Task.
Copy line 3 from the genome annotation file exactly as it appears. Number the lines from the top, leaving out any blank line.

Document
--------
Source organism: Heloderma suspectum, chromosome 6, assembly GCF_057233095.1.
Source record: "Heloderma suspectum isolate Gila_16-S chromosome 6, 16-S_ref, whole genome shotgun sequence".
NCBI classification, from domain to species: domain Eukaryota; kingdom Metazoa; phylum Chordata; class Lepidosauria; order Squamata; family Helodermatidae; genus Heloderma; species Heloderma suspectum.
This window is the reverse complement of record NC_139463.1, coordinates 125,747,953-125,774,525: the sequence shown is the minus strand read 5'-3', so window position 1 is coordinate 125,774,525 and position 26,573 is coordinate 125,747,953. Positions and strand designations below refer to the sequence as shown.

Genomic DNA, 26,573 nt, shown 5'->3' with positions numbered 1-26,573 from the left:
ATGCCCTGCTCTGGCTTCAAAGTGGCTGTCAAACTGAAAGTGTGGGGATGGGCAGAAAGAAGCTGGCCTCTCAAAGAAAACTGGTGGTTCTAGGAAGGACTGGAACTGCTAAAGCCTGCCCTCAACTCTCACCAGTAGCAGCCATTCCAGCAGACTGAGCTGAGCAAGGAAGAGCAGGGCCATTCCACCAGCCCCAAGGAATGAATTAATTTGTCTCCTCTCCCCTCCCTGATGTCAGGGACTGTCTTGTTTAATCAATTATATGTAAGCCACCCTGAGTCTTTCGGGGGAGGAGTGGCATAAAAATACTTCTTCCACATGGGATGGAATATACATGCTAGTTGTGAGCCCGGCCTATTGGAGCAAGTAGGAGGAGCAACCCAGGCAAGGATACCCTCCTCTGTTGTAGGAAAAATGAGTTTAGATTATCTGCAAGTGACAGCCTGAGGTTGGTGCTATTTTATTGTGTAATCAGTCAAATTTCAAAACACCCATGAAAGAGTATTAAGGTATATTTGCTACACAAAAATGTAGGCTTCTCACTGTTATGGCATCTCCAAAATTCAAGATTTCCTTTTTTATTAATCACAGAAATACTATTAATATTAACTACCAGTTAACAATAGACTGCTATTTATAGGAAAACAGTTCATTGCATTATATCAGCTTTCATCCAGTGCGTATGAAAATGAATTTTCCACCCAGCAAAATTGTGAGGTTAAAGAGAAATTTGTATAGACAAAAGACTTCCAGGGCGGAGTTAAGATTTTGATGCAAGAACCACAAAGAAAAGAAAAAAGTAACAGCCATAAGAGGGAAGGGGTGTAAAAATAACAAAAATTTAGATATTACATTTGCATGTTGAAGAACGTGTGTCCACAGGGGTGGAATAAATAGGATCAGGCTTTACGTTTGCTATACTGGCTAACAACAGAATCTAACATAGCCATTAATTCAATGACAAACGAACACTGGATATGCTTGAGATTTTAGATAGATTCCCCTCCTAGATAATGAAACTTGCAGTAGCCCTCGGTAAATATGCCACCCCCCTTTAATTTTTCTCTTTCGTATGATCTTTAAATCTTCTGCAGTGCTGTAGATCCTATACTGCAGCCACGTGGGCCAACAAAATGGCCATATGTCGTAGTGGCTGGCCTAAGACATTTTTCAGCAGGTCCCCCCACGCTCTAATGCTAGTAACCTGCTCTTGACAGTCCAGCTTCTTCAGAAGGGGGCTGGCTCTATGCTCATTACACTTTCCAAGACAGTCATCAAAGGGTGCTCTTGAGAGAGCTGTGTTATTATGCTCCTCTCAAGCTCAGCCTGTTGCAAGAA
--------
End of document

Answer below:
NCBI classification, from domain to species: domain Eukaryota; kingdom Metazoa; phylum Chordata; class Lepidosauria; order Squamata; family Helodermatidae; genus Heloderma; species Heloderma suspectum.